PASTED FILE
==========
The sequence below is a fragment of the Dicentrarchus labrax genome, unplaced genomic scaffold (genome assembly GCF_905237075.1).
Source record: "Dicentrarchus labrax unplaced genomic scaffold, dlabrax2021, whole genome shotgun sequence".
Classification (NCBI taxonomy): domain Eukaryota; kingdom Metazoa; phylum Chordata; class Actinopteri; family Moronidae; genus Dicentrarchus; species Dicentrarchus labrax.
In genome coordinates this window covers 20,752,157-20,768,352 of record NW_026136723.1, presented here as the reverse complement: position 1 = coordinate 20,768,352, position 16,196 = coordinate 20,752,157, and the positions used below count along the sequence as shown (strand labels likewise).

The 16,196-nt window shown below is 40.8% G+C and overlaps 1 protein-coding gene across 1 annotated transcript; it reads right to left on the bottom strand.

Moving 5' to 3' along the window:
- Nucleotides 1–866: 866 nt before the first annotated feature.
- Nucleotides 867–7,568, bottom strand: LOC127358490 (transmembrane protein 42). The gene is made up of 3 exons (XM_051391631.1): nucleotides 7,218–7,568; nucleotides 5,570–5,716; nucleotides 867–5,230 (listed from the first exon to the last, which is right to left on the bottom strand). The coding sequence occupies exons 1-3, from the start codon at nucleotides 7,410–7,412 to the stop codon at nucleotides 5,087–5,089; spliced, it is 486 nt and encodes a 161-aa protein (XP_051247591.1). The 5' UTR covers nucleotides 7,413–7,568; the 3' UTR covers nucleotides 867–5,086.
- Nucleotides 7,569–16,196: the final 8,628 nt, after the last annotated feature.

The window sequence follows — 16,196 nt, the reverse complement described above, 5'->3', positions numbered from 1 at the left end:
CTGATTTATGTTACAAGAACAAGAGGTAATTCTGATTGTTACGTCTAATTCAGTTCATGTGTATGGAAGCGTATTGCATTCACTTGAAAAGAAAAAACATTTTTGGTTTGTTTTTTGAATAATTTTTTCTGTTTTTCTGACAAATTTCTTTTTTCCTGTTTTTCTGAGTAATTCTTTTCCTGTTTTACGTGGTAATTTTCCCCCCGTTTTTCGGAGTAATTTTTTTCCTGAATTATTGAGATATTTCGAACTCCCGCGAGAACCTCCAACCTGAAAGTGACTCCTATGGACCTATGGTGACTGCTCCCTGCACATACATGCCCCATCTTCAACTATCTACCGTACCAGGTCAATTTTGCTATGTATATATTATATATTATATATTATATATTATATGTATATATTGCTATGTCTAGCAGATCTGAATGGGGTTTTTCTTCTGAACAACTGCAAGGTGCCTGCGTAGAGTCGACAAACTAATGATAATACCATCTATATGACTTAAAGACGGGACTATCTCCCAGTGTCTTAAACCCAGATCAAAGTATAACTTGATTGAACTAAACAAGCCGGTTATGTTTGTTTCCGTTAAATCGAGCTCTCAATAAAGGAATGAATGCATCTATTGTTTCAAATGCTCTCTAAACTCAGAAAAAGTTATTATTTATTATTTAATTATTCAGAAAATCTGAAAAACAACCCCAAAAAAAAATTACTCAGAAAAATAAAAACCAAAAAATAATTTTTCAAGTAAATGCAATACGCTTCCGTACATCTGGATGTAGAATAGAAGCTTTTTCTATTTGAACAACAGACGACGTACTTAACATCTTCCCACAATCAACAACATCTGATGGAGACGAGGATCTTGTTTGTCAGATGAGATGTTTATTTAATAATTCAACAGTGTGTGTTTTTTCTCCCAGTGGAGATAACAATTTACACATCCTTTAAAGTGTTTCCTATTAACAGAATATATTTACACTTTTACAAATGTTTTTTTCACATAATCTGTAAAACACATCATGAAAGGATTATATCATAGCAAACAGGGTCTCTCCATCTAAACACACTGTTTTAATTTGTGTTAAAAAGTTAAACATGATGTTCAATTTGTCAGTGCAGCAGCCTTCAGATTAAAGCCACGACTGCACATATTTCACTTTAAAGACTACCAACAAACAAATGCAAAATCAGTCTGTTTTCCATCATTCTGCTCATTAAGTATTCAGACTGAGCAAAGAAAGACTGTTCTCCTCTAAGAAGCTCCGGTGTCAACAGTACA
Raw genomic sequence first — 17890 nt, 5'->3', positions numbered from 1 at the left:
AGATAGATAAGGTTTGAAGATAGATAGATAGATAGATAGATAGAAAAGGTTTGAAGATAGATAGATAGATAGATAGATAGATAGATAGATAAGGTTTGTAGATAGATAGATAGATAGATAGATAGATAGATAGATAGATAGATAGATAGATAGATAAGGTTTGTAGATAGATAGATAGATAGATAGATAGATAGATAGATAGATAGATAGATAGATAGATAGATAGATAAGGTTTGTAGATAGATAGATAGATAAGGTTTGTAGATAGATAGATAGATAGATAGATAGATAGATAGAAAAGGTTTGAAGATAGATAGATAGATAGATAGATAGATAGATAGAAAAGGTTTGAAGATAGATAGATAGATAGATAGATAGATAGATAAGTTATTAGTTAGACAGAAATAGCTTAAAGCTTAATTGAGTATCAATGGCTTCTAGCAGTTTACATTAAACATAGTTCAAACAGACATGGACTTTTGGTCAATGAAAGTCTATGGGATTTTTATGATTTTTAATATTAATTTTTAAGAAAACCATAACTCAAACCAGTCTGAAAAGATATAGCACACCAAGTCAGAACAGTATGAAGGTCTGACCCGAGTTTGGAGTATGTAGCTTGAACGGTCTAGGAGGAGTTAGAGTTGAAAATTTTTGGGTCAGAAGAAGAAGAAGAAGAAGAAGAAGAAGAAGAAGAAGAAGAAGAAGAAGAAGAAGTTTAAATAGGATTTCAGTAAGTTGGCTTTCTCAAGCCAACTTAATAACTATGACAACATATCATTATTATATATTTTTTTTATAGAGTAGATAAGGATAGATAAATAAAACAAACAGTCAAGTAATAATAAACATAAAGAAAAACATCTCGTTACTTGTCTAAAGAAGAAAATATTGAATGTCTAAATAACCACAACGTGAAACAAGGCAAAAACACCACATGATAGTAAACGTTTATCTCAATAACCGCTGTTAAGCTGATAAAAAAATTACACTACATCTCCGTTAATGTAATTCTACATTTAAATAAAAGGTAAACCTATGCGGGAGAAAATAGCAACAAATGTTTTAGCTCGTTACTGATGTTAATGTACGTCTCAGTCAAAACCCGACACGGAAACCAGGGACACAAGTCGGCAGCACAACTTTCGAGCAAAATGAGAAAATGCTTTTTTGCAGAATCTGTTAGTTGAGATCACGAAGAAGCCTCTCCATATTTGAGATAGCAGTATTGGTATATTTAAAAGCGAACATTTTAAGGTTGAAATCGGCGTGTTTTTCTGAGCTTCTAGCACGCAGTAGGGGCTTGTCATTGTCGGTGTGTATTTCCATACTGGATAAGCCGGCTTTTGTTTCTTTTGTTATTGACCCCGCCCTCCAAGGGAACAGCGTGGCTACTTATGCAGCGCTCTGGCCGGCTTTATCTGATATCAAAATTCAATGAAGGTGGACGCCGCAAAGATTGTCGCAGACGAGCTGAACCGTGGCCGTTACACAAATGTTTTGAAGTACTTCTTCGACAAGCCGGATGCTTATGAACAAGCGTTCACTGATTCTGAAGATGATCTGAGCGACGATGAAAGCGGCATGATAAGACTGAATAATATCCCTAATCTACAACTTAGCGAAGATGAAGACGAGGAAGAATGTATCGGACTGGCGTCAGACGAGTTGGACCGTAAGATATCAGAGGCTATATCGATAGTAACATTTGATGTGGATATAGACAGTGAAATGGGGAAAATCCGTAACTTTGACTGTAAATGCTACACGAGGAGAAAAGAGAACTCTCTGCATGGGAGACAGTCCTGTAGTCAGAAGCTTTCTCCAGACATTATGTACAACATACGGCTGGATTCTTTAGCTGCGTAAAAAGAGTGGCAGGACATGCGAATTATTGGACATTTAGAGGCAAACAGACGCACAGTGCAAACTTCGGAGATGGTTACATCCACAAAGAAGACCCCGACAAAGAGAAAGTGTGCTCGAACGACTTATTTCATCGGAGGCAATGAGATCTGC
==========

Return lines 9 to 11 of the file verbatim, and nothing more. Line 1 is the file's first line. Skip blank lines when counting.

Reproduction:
- Nucleotides 7,569–16,196: the final 8,628 nt, after the last annotated feature.

The window sequence follows — 16,196 nt, the reverse complement described above, 5'->3', positions numbered from 1 at the left end:
CTGATTTATGTTACAAGAACAAGAGGTAATTCTGATTGTTACGTCTAATTCAGTTCATGTGTATGGAAGCGTATTGCATTCACTTGAAAAGAAAAAACATTTTTGGTTTGTTTTTTGAATAATTTTTTCTGTTTTTCTGACAAATTTCTTTTTTCCTGTTTTTCTGAGTAATTCTTTTCCTGTTTTACGTGGTAATTTTCCCCCCGTTTTTCGGAGTAATTTTTTTCCTGAATTATTGAGATATTTCGAACTCCCGCGAGAACCTCCAACCTGAAAGTGACTCCTATGGACCTATGGTGACTGCTCCCTGCACATACATGCCCCATCTTCAACTATCTACCGTACCAGGTCAATTTTGCTATGTATATATTATATATTATATATTATATATTATATGTATATATTGCTATGTCTAGCAGATCTGAATGGGGTTTTTCTTCTGAACAACTGCAAGGTGCCTGCGTAGAGTCGACAAACTAATGATAATACCATCTATATGACTTAAAGACGGGACTATCTCCCAGTGTCTTAAACCCAGATCAAAGTATAACTTGATTGAACTAAACAAGCCGGTTATGTTTGTTTCCGTTAAATCGAGCTCTCAATAAAGGAATGAATGCATCTATTGTTTCAAATGCTCTCTAAACTCAGAAAAAGTTATTATTTATTATTTAATTATTCAGAAAATCTGAAAAACAACCCCAAAAAAAAATTACTCAGAAAAATAAAAACCAAAAAATAATTTTTCAAGTAAATGCAATACGCTTCCGTACATCTGGATGTAGAATAGAAGCTTTTTCTATTTGAACAACAGACGACGTACTTAACATCTTCCCACAATCAACAACATCTGATGGAGACGAGGATCTTGTTTGTCAGATGAGATGTTTATTTAATAATTCAACAGTGTGTGTTTTTTCTCCCAGTGGAGATAACAATTTACACATCCTTTAAAGTGTTTCCTATTAACAGAATATATTTACACTTTTACAAATGTTTTTTTCACATAATCTGTAAAACACATCATGAAAGGATTATATCATAGCAAACAGGGTCTCTCCATCTAAACACACTGTTTTAATTTGTGTTAAAAAGTTAAACATGATGTTCAATTTGTCAGTGCAGCAGCCTTCAGATTAAAGCCACGACTGCACATATTTCACTTTAAAGACTACCAACAAACAAATGCAAAATCAGTCTGTTTTCCATCATTCTGCTCATTAAGTATTCAGACTGAGCAAAGAAAGACTGTTCTCCTCTAAGAAGCTCCGGTGTCAACAGTACA